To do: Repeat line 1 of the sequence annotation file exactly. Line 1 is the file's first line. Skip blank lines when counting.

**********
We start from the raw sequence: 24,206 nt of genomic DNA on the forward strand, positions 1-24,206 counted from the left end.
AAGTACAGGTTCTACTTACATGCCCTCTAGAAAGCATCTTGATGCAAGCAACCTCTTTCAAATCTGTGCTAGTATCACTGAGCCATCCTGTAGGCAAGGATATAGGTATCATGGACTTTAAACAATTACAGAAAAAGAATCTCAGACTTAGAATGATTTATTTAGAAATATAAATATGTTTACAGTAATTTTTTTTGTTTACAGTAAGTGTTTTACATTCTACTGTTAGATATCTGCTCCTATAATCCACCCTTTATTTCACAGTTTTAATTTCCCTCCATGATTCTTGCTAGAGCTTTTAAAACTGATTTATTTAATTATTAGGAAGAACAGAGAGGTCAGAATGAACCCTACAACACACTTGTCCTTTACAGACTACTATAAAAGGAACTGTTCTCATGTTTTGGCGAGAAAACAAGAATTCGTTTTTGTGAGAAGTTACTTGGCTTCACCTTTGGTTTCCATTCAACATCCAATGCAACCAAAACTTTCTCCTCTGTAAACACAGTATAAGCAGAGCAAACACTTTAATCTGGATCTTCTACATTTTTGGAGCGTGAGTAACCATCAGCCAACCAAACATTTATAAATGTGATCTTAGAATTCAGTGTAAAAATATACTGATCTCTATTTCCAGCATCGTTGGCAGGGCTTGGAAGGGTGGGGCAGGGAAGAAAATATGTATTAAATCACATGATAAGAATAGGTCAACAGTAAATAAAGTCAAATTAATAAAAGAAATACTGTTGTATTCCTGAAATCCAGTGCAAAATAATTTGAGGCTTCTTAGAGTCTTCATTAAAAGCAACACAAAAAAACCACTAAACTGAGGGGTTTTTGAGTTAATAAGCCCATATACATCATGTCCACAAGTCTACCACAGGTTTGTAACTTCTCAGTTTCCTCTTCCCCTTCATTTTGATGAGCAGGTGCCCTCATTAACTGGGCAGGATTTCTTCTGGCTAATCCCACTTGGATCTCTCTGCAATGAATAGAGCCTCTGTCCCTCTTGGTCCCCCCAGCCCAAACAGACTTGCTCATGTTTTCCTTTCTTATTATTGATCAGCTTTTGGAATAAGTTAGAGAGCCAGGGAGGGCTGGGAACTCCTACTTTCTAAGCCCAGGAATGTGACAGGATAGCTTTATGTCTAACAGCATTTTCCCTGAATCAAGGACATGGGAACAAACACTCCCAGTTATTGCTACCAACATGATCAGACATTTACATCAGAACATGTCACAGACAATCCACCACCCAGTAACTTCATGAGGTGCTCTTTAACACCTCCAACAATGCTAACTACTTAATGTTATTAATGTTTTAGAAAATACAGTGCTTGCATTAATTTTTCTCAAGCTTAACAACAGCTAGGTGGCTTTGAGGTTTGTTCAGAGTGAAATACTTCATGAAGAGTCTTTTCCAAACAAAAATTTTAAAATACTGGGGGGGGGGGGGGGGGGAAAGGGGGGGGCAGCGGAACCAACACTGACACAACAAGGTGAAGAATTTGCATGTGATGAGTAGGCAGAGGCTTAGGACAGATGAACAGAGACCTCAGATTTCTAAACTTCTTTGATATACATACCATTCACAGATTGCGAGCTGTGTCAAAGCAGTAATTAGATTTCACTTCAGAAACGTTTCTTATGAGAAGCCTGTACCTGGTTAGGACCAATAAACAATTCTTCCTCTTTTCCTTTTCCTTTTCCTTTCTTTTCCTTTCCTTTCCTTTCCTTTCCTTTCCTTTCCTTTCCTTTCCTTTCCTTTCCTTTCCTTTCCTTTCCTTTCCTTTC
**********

We start from the raw sequence: 24,206 nt of genomic DNA on the forward strand, positions 1-24,206 counted from the left end.